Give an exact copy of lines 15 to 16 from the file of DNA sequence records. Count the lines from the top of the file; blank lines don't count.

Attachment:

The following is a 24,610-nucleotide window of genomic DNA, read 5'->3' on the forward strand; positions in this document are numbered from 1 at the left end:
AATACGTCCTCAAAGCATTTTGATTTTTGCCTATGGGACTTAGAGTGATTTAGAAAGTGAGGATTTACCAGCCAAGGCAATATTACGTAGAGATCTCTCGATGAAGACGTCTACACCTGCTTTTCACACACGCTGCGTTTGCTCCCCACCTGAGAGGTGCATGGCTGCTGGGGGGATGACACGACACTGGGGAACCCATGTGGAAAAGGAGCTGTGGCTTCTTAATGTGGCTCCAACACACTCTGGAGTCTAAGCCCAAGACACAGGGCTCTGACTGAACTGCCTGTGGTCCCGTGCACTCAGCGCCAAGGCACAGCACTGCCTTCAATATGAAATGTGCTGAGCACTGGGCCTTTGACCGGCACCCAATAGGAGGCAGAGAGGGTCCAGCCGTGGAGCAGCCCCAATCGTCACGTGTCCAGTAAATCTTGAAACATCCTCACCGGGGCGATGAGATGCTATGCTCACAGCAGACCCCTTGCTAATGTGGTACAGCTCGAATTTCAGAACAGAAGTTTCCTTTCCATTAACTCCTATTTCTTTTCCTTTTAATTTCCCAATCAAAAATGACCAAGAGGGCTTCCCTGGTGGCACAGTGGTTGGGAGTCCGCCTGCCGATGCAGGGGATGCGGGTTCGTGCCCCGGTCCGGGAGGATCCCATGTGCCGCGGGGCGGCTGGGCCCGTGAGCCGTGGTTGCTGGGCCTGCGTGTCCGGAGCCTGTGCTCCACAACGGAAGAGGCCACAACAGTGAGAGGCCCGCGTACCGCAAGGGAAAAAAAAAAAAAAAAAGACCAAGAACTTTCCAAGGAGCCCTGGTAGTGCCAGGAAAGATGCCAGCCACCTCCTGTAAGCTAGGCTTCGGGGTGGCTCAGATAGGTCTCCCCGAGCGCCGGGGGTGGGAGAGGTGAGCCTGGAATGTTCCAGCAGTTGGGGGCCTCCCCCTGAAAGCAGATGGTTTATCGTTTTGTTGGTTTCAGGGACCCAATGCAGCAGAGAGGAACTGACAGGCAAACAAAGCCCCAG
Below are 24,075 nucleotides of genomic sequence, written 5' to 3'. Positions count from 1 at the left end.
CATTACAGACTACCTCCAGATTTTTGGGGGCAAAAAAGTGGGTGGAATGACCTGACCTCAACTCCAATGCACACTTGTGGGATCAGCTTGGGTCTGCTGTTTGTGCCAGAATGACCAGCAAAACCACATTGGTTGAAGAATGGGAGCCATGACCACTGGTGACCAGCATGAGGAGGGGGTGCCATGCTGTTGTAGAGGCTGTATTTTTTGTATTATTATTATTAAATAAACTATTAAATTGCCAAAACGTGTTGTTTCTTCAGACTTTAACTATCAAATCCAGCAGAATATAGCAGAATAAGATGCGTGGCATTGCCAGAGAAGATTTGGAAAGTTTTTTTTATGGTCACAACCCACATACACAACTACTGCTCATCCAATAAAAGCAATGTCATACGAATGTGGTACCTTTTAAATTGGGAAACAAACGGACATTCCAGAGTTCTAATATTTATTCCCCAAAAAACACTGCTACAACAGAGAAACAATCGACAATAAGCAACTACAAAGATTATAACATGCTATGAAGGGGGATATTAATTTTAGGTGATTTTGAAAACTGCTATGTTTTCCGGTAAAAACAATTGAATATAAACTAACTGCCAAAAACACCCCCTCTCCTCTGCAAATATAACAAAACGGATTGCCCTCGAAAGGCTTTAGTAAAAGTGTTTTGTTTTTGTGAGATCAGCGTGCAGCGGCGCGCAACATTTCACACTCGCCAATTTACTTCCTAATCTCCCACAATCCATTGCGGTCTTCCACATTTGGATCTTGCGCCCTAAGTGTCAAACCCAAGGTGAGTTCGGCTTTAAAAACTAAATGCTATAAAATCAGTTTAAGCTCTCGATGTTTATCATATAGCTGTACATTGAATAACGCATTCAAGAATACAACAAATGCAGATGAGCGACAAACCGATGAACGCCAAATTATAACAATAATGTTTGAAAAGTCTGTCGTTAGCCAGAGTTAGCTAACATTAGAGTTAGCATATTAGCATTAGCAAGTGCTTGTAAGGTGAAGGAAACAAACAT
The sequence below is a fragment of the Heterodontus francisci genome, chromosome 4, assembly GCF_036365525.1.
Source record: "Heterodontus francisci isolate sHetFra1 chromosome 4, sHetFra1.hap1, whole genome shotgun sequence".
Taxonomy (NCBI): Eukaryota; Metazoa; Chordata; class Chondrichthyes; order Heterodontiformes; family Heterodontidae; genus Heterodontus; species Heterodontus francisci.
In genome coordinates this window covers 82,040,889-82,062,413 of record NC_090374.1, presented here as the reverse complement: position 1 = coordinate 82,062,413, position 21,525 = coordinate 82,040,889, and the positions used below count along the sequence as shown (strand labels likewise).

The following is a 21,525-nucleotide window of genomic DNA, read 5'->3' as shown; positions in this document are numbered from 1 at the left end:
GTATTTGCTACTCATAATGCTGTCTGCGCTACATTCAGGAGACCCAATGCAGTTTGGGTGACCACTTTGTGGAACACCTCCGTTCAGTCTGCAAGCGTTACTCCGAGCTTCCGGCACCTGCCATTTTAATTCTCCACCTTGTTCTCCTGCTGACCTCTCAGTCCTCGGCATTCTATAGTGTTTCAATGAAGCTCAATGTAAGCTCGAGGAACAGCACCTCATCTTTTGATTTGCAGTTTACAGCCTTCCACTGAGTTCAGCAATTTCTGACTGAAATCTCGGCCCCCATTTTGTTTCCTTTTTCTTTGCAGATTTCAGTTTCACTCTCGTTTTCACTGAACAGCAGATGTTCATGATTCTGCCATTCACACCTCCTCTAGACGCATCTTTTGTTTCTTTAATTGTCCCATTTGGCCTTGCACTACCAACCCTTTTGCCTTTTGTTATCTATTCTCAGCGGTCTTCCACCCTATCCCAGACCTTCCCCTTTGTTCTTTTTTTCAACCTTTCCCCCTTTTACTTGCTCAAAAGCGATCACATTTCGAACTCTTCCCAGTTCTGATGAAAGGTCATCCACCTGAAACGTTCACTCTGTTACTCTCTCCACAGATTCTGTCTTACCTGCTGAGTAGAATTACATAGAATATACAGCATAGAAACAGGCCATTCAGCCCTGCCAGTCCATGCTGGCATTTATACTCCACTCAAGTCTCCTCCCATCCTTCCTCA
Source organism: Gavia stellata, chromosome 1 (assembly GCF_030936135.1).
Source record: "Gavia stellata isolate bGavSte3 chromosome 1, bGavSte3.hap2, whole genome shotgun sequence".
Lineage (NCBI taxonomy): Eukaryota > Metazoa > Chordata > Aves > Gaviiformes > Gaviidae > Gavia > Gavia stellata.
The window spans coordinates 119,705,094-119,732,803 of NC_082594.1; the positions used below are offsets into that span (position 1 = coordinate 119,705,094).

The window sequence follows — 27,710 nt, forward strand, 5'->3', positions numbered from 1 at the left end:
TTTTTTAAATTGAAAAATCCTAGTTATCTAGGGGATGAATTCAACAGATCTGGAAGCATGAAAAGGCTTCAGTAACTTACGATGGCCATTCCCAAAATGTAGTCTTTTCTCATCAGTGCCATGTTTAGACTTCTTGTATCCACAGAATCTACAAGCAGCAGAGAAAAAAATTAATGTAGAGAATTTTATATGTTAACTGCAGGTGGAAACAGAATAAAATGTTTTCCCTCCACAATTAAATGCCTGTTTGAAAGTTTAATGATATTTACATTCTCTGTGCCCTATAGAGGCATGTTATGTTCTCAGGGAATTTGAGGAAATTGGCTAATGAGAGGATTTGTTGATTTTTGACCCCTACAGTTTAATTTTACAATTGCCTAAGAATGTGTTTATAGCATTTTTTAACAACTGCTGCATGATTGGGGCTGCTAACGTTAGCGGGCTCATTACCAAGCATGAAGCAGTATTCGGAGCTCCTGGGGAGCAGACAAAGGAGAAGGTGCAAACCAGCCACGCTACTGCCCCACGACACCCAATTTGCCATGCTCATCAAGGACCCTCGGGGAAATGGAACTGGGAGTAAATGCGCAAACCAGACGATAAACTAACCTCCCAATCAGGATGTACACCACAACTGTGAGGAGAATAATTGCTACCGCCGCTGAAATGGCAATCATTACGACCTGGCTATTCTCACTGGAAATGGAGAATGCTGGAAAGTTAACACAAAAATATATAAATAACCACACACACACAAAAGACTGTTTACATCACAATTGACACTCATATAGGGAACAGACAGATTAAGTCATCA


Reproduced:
The window sequence follows — 27,710 nt, forward strand, 5'->3', positions numbered from 1 at the left end:
TTTTTTAAATTGAAAAATCCTAGTTATCTAGGGGATGAATTCAACAGATCTGGAAGCATGAAAAGGCTTCAGTAACTTACGATGGCCATTCCCAAAATGTAGTCTTTTCTCATCAGTGCCATGTTTAGACTTCTTGTATCCACAGAATCTACAAGCAGCAGAGAAAAAAATTAATGTAGAGAATTTTATATGTTAACTGCAGGTGGAAACAGAATAAAATGTTTTCCCTCCACAATTAAATGCCTGTTTGAAAGTTTAATGATATTTACATTCTCTGTGCCCTATAGAGGCATGTTATGTTCTCAGGGAATTTGAGGAAATTGGCTAATGAGAGGATTTGTTGATTTTTGACCCCTACAGTTTAATTTTACAATTGCCTAAGAATGTGTTTATAGCATTTTTTAACAACTGCTGCATGATTGGGGCTGCTAACGTTAGCGGGCTCATTACCAAGCATGAAGCAGTATTCGGAGCTCCTGGGGAGCAGACAAAGGAGAAGGTGCAAACCAGCCACGCTACTGCCCCACGACACCCAATTTGCCATGCTCATCAAGGACCCTCGGGGAAATGGAACTGGGAGTAAATGCGCAAACCAGACGATAAACTAACCTCCCAATCAGGATGTACACCACAACTGTGAGGAGAATAATTGCTACCGCCGCTGAAATGGCAATCATTACGACCTGGCTATTCTCACTGGAAATGGAGAATGCTGGAAAGTTAACACAAAAATATATAAATAACCACACACACACAAAAGACTGTTTACATCACAATTGACACTCATATAGGGAACAGACAGATTAAGTCATCA